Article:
JC: Through our expanded mission with the emergency COVID-19 grants, we’ve given 4,000 individual grants to first responders all over the country. [We've also provided] agency grants [and] we had a huge mask program.

First responders need child care! Their kids are now home, they’re supposed to be working in their communities, and they need help with child care costs. There’s just a huge stress on the people on the frontlines, so that is where we focus all of our efforts.

We have 4,000 independent financial hardship grants that we’ve given out and we have agency grants. We give grants for mental health; we’ve been providing meals; we’ve been feeding people in hospitals all over the country; we have coordinated a program to get PPE into the hands of communities.

We’ve deployed over half a million masks all over the country, we’ve paid for 20 funerals, we’ve paid rent for children who have lost their parents.

It’s an ongoing thing, I don’t even think we’ve seen the full impact of it, we have thousands more grant requests that are heartbreaking that we want to fulfill. So we’re still in a major crisis.

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GC: Do you think this expanded definition of first responders will continue even after the pandemic finally subsides, whenever that may be?

JC: We’ve been talking about that as a foundation. After seeing the work that [so many different workers] have done through this crisis, I am certainly feeling that we ought to include them.

Certainly, I would say since we took a look at the percentages of what we’re giving out, it’s a huge amount of medical personnel, in terms of the grants we’ve given out. So the need is huge. I don’t really know when [the pandemic] is going to end, so I haven’t really looked beyond the moment right now, because we’re so involved in what’s happening.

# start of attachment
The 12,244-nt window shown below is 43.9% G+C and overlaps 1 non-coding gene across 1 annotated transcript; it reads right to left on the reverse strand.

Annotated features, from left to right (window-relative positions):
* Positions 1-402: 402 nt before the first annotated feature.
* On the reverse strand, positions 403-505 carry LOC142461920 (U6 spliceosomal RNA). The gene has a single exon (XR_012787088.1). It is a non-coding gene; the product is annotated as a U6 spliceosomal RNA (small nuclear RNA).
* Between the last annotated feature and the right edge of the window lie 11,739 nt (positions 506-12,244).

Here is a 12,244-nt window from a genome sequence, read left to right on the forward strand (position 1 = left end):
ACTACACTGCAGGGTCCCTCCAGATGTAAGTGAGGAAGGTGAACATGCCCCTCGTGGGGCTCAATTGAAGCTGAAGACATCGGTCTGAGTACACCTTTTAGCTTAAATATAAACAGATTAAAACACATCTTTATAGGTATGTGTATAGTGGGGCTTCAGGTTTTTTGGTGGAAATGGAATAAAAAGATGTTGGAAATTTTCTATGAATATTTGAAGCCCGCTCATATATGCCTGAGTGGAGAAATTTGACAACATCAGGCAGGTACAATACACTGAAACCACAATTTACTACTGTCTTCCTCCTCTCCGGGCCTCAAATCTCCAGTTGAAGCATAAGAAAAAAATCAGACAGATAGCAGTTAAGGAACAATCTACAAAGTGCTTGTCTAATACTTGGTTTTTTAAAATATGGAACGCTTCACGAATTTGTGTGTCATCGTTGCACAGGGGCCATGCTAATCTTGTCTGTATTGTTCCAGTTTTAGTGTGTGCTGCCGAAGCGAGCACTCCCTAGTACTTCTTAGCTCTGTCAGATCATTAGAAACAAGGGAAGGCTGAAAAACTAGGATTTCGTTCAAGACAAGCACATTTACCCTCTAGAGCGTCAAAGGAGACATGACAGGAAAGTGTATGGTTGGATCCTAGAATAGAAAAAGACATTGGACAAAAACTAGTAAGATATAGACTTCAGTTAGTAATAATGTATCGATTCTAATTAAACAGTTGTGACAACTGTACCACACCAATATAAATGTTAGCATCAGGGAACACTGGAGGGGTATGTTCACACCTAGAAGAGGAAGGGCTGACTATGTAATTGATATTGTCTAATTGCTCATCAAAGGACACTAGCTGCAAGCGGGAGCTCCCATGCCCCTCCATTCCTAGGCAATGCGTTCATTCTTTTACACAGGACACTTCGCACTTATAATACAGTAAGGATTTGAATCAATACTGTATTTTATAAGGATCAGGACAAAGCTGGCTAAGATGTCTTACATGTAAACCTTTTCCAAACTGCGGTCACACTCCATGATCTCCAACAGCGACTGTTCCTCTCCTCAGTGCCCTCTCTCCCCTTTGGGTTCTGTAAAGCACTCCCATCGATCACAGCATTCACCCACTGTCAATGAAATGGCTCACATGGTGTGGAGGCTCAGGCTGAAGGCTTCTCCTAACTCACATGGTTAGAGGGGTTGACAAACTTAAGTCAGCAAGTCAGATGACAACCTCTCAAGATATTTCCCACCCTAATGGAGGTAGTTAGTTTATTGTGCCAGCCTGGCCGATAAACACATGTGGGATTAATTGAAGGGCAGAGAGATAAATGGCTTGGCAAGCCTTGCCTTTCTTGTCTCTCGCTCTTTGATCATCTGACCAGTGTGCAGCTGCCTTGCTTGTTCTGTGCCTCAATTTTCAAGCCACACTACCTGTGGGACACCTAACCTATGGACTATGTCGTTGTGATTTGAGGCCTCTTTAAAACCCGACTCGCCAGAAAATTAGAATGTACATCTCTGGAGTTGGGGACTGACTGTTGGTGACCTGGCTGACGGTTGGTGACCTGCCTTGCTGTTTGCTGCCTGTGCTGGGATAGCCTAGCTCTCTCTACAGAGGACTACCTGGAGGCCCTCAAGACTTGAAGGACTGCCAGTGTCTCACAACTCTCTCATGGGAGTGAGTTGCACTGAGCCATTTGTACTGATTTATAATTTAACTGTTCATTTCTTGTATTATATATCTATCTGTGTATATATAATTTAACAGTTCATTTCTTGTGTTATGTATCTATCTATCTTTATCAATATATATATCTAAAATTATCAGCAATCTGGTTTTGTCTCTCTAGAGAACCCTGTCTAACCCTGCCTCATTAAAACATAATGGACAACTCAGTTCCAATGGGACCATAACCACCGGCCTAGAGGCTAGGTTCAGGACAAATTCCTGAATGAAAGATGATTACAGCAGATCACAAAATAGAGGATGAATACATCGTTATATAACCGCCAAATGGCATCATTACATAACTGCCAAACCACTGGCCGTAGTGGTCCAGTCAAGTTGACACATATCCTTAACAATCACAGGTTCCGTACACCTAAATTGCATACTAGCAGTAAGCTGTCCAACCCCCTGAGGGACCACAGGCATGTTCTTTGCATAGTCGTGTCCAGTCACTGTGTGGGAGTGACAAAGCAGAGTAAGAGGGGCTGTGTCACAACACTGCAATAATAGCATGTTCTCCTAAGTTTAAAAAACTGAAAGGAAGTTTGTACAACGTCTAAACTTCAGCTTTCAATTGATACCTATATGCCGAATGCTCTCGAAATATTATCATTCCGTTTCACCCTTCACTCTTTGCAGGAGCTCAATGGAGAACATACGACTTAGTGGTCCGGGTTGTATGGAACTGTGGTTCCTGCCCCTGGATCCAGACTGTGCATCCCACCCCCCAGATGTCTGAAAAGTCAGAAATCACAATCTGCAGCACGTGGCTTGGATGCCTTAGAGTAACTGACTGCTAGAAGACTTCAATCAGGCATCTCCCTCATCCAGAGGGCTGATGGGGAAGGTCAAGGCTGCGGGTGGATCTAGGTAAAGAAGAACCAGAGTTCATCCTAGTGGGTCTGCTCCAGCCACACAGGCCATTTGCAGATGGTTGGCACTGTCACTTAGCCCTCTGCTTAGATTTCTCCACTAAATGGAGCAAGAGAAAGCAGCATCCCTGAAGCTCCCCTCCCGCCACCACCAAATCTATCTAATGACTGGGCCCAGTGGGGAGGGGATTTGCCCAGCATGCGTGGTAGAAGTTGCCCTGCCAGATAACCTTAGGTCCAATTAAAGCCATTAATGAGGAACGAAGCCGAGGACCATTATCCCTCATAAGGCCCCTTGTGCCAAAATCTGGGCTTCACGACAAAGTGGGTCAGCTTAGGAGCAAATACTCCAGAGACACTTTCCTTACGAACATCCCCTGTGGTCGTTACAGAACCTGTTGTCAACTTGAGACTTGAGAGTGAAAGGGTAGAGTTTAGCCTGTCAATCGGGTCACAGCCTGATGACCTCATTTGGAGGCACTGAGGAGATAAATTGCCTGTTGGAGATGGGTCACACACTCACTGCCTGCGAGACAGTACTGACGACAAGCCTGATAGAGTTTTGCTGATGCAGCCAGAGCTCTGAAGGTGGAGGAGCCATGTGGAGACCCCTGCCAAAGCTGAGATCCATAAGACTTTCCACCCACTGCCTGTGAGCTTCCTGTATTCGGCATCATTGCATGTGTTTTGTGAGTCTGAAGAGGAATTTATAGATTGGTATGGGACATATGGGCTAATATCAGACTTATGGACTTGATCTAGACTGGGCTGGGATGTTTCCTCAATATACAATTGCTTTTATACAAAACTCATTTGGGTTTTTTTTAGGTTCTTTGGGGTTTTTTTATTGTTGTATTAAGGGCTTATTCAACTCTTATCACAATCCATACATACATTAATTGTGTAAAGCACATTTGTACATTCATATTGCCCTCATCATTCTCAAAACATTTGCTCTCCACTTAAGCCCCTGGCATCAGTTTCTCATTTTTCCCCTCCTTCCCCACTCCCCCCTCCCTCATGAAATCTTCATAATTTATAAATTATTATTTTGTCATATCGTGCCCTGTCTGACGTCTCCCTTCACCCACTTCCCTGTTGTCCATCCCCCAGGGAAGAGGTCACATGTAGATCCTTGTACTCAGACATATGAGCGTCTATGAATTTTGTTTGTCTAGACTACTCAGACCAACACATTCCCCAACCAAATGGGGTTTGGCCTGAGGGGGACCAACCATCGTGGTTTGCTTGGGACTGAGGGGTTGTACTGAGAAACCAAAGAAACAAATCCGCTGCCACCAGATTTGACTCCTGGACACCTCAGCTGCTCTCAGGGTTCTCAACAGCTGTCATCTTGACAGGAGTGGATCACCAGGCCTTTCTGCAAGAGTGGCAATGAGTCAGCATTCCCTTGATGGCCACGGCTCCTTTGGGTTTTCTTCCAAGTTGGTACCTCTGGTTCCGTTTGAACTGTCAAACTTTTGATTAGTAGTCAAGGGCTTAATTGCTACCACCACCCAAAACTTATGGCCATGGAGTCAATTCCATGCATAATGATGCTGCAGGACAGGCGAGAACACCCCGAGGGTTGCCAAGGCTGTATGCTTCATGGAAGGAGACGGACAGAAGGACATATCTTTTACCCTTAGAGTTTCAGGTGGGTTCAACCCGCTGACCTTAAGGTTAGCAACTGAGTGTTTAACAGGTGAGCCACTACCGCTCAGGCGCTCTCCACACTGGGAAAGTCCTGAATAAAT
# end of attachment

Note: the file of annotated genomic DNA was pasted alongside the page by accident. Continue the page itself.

GC: What sort of long-term problems might children of first responders face?

JC: One, the financial hardship that’s happened is not going to go away in a month or two, or even six, because everyone’s going to be so behind. I think the financial hardship will be affecting the children of first responders until some of these things can be resolved. Going forward, the impact it will have on first responder families will be very great until people go back to work.

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When a first responder is affected like this, and on the frontline of something that can kill them, it’s affecting their children. We’ve given a couple of grants, one in particular to a mental health program in a firefighter community, that is a program both for the first responder and their family. We’re looking into more of those grants, and mental health will be something we’d like to focus on, because that was an issue in the first responder community before, and I think it’s going to be worse after this is over.

GC: How can people take action and help first responders and their families?

JC: The big thing is, when there’s a tragic event that happens, we really think about our first responders. And then we kind of live these really great lives and get very busy and we forget. So I think the one thing we’re going to focus on is putting the spotlight on first responders 12 months a year, no matter what’s happening.

If you go to our website, you can see all the programs, you can see what we’re doing, you can make a donation of any amount. Honestly, the small amount, the big amount, everything helps. A large percentage of what we make goes out to the community. Visit us on social media, we post frontline stories every day — follow us, spread the word about what we’re doing if you can’t make a donation, spread the word to your friends about what first responders do. We can’t ever forget the sacrifices they make for us.

This interview has been edited for length and clarity.